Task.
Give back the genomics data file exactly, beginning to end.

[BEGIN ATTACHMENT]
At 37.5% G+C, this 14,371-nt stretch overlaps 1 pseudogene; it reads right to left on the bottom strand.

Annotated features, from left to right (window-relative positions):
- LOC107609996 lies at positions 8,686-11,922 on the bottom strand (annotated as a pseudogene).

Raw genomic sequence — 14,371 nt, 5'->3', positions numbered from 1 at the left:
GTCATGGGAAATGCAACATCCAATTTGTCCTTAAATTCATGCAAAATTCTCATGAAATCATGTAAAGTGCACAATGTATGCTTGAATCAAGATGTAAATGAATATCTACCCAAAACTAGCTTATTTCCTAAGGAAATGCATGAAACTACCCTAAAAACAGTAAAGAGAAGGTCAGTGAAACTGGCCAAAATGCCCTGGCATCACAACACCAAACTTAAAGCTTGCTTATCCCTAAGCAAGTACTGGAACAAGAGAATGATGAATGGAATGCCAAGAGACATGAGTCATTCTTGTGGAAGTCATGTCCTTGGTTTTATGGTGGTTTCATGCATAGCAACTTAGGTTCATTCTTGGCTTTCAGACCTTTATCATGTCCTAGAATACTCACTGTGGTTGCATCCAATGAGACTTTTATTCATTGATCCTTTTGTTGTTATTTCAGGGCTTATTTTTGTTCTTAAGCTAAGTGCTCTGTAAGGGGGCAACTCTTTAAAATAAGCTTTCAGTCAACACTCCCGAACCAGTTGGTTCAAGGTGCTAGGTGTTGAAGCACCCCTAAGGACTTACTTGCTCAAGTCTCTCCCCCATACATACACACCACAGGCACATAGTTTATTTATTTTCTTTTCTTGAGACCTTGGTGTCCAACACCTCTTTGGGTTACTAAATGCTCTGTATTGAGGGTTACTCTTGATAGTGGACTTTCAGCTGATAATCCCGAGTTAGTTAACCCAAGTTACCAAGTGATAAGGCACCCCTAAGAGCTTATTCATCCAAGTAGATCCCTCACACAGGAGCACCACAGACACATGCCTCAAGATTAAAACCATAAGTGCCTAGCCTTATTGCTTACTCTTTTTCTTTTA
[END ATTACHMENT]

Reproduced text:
At 37.5% G+C, this 14,371-nt stretch overlaps 1 pseudogene; it reads right to left on the bottom strand.

Annotated features, from left to right (window-relative positions):
- LOC107609996 lies at positions 8,686-11,922 on the bottom strand (annotated as a pseudogene).

Raw genomic sequence — 14,371 nt, 5'->3', positions numbered from 1 at the left:
GTCATGGGAAATGCAACATCCAATTTGTCCTTAAATTCATGCAAAATTCTCATGAAATCATGTAAAGTGCACAATGTATGCTTGAATCAAGATGTAAATGAATATCTACCCAAAACTAGCTTATTTCCTAAGGAAATGCATGAAACTACCCTAAAAACAGTAAAGAGAAGGTCAGTGAAACTGGCCAAAATGCCCTGGCATCACAACACCAAACTTAAAGCTTGCTTATCCCTAAGCAAGTACTGGAACAAGAGAATGATGAATGGAATGCCAAGAGACATGAGTCATTCTTGTGGAAGTCATGTCCTTGGTTTTATGGTGGTTTCATGCATAGCAACTTAGGTTCATTCTTGGCTTTCAGACCTTTATCATGTCCTAGAATACTCACTGTGGTTGCATCCAATGAGACTTTTATTCATTGATCCTTTTGTTGTTATTTCAGGGCTTATTTTTGTTCTTAAGCTAAGTGCTCTGTAAGGGGGCAACTCTTTAAAATAAGCTTTCAGTCAACACTCCCGAACCAGTTGGTTCAAGGTGCTAGGTGTTGAAGCACCCCTAAGGACTTACTTGCTCAAGTCTCTCCCCCATACATACACACCACAGGCACATAGTTTATTTATTTTCTTTTCTTGAGACCTTGGTGTCCAACACCTCTTTGGGTTACTAAATGCTCTGTATTGAGGGTTACTCTTGATAGTGGACTTTCAGCTGATAATCCCGAGTTAGTTAACCCAAGTTACCAAGTGATAAGGCACCCCTAAGAGCTTATTCATCCAAGTAGATCCCTCACACAGGAGCACCACAGACACATGCCTCAAGATTAAAACCATAAGTGCCTAGCCTTATTGCTTACTCTTTTTCTTTTA